http://ide-bisnis.com/?primertt=flirter-c%27est-tromper&da2=c8 cherche femme libre de suite dating events hong kong http://micado-web.at/?makrywnik=kennenlernen-perfekt&f4b=ca see post rencontre humaine citation dating someone who has an eating disorder site de rencontre amГ©ricain ado tn crew dawala la rencontre femme cherche amour senegal Recently, I posted an entry on things to do with head vases (besides hold flowers). One of my ideas was to convert a head vase into a stylish pincushion.
Well, I’m not about to leave my readers hanging. Here’s how to do it.
First, you want to use a head vase with a wider opening. If the opening is too narrow, you won’t have much room for pins and needles.
Also, I don’t recommend using your rarest and most valuable head vase for this. Use one with discoloration, flea bites, flawed glazing, a hairline crack, or some other imperfection so you can do this with no guilt.
You Will Need:
- One vintage head vase (see above re: selecting the right one)
- Stuffing (polyester or acrylic, if you have it, will hold its shape better than 100% cotton)
- Scrap of fabric (if you have a scrap of vintage fabric that coordinates with your head vase, go for it!)
- Fabric glue
First, stuff your vase. Don’t be afraid to pack a good amount inside (but do stop short of making it crack). It’s okay if some stuffing sticks out; we’ll deal with it soon.
Next, make sure your fabric will completely cover the stuffing, with an allowance on all sides for gluing (and to make sure it doesn’t pop out later).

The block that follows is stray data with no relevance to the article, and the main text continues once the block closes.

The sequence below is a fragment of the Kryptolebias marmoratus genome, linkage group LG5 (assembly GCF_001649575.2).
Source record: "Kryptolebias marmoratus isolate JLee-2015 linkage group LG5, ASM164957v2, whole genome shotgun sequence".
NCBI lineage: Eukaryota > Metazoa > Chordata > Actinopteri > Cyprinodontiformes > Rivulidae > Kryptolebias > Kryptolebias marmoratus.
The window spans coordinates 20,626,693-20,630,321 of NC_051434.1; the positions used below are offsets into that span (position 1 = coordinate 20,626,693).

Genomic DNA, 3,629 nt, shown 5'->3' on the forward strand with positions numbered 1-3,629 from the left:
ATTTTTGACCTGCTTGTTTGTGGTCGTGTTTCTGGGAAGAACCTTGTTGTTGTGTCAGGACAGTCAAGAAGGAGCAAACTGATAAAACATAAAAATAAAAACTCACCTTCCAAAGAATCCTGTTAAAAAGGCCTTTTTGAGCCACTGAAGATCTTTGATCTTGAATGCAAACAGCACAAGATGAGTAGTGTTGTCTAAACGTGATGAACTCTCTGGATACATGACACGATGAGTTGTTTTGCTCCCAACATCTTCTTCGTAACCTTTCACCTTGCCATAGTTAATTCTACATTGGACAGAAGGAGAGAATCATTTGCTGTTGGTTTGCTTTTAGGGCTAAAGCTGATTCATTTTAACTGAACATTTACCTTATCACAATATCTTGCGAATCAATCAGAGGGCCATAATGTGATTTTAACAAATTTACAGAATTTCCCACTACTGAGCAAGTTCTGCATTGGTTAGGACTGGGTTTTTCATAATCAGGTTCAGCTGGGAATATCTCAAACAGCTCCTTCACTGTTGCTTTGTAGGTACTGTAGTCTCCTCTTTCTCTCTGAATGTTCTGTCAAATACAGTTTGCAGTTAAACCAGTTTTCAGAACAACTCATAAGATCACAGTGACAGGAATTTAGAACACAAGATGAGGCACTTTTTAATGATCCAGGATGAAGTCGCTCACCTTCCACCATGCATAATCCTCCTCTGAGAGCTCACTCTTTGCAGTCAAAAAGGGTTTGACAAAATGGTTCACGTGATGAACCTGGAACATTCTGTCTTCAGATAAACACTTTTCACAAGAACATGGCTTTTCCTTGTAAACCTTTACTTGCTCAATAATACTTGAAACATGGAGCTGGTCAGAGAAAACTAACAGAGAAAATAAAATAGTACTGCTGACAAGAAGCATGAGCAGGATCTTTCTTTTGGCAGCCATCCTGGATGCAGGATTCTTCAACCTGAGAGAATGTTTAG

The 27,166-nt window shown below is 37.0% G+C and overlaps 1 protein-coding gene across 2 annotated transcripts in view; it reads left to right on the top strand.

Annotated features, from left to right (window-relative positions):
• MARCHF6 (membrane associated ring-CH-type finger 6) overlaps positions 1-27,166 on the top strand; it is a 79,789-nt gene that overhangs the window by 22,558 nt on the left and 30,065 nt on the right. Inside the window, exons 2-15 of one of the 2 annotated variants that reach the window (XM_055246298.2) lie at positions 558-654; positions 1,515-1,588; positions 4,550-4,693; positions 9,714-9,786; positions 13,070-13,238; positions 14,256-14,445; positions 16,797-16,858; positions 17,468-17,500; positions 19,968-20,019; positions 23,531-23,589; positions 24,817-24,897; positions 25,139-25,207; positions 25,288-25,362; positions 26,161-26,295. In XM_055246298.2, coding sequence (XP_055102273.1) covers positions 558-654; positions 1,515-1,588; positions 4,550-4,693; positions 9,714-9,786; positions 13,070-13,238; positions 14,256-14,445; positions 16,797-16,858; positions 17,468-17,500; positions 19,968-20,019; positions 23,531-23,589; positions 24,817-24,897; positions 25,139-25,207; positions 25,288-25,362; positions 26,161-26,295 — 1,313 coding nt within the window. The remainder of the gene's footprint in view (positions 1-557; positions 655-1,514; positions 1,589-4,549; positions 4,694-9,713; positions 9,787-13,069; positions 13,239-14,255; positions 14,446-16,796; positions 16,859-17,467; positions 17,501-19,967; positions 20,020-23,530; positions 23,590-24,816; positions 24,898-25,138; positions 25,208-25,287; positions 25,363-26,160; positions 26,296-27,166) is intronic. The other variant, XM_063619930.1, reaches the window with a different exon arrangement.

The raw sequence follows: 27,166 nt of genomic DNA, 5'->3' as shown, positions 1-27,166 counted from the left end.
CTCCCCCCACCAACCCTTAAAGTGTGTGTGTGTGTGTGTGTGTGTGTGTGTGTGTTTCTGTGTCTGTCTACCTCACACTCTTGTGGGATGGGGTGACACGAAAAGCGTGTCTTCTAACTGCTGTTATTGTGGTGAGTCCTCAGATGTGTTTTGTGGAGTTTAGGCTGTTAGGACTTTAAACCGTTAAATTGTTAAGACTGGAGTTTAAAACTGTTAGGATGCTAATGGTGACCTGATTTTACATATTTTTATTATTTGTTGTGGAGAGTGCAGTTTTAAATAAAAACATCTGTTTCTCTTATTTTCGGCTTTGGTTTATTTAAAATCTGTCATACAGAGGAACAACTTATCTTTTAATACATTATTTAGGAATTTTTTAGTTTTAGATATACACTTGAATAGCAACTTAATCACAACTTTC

Trim your fabric to size, leaving that allowance for gluing. If you have a serger, you can serge the edges to deter fraying. If you don’t, this step isn’t strictly necessary.
I used barkcloth for this because it matched my vase, but ordinary woven cotton can take routine usage better. (Barkcloth has a somewhat looser weave than, say, quilting fabric.)
Tuck the fabric into the opening, over the stuffing.
Using your fabric glue, carefully glue the fabric to the vase opening. Fabric glue pens are perfect for this because they allow tight control of a very narrow stream of glue. (And if you’ve used fabric glue, you know it can get all over the place.) Take the time to do this slowly and get it just right.
Enjoy your new head vase pincushion!
One word of caution: PLEASE use some Quake Hold to secure your new pincushion in place. You do not want to reach for a stuck pin and have the whole thing go flying. (If you do a lot of heavy sewing – something I have been known to do – a more traditional pincushion can take more of a beating.)